Viraj and I arrived at the camp on Wednesday night at 9pm on one month and two weeks internships respectively. We are assisting Bernard collect data on the various plants in the reserve in the hope of developing a GIS map of all the vegetation in the area. This will be a rare kind of map in this region and will be useful in correlating the distribution of elephants with regards to the availability of certain plants and their location. By also using the GIS image we can track spatial and temporal variations in the vegetation of the reserve over a period of time. This will be helpful when estimating the human footprint in the reserve. We divided the reserve into six plots based on the soil types like red soils, white or volcanic soils. We usually drive around looking for a suitable area and sometimes this entails going out of the marked paths, maneuvering through rocks and dense thorny vegetation. But thanks to Bernard’s incredible driving skills these huddles have not impaired our research.
Once we locate our area we first describe the general characteristics of that place. This includes noting down the nature of the soil, shrubs and the dominant tree in that area. As rule of thumb, the dominant tree is the tree with the highest population in the sampling area. Stating the dominant isn’t mandatory but it just helps us make our work easier so that we don’t have to sample that particular tree species. We have so far conducted four plots all located on the northern side of the reserve. In half of these plots Acacia thompsonii was dominant and Acacia refecien in the other. We then embark on getting the GPS points of each tree species in that area .One of us notes down the name of the tree and the GPS point. To avoid redundancy Bernard keeps track of our movements using the GPS.This is also vital as we can also use the GPS route to map onto the GIS program. This will show the routes we used and each of the tree species we marked on the computer. By playing around with the various bandwidths we can tell the computer the identity of the tree species we marked and it can automatically identify such other trees in the rest of the reserve. Apart from the trees we also identify significant landmarks like anthills and stones in the sampling plot.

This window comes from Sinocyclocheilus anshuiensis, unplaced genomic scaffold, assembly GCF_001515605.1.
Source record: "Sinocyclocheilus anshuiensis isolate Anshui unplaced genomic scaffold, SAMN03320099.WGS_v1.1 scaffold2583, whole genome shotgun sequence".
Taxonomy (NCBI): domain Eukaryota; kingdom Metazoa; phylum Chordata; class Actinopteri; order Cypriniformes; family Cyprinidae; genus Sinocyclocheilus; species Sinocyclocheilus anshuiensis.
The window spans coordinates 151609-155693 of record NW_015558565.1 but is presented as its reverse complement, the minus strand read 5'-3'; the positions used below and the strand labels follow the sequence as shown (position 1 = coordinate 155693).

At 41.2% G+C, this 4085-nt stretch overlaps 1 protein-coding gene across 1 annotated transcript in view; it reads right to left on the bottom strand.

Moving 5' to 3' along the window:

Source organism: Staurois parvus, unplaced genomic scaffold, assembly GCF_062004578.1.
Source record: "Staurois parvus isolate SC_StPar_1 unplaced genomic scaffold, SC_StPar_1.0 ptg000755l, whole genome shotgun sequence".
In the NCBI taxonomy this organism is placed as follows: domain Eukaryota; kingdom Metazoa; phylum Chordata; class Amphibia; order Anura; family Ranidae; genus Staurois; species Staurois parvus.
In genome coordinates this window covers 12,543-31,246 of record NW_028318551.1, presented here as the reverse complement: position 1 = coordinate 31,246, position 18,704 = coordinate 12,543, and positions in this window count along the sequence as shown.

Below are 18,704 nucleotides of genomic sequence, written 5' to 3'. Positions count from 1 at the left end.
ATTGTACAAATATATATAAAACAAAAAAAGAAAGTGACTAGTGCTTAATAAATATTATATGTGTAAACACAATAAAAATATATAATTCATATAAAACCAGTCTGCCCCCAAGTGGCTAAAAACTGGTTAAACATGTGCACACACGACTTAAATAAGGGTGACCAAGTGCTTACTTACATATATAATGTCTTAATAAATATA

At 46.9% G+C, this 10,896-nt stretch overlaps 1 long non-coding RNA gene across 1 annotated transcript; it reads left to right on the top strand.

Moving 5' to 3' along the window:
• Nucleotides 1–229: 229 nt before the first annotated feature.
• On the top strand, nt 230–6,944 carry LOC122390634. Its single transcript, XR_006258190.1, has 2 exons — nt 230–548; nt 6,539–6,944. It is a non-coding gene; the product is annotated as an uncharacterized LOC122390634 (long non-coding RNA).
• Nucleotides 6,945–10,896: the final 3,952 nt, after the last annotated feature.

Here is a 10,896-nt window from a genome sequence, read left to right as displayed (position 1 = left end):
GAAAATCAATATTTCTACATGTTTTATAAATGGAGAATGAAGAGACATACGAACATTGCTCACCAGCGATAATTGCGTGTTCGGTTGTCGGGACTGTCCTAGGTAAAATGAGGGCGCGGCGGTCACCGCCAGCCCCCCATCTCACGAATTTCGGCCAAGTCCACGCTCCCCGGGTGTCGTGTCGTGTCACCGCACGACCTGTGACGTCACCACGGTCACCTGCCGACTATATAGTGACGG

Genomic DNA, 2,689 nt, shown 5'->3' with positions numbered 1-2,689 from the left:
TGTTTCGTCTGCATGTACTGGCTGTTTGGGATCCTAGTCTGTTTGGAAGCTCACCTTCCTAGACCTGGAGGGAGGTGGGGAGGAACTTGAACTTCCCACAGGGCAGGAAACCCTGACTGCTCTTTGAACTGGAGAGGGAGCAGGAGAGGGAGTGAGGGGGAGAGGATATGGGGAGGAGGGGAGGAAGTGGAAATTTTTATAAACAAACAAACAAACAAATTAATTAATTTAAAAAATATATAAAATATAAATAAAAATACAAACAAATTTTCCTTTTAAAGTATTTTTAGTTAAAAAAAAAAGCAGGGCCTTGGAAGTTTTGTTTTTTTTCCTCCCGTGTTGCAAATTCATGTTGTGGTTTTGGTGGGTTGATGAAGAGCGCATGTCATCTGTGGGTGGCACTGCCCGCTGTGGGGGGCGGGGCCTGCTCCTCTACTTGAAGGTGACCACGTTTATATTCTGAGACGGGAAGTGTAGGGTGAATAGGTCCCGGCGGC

The work requires excellent knowledge of plants especially in taxonomy. Fortunately Bernard happens to know most of the tree species in their scientific names and if not, in his native Samburu language. After finishing our plot for the day we usually look for a nice spot and enjoy some crunchy biscuits as we enjoy the marvelous scenery. The many plants that we have interacted with have important uses. For example, Commiphora africana is used to make chewing gum while the bark of Acacia nilotica when boiled can relieve joint pains .Do you experience lack of appetite or have indigestion problems? If so then this is a must drink for you! Grewia tenax on the other hand produces edible fruits that taste like groundnuts.Salvadora persica which is found near our camp can make a good toothbrush and you won’t need toothpaste! Bernard has told us that a toothbrush from its roots can last two years! Apart from sampling trees we also get a chance to enjoy some exciting wild animals – like the seldom seen leopard on top of a tree enjoying its catch!
While in the camp we usually spend our evenings climbing the hill near our tent, watching wildlife documentaries and playing cards. Viraj introduced us to this work out programme that is so exhausting and we all have taken it up as a daily routine just to maintain fitness. Sunday was a bit unusual because Samburu lodge clinic was on fire in the afternoon. We were heading to the rangers office when we saw this huge cloud of smoke towering above their camp. Jerenimo and I went to assist in quelling the fire. Luckily no one was hurt in the fire. Kudos to the quick response from the workers of the lodge. Apart from this incident Samburu is amazing and I can’t wait for the next week to start!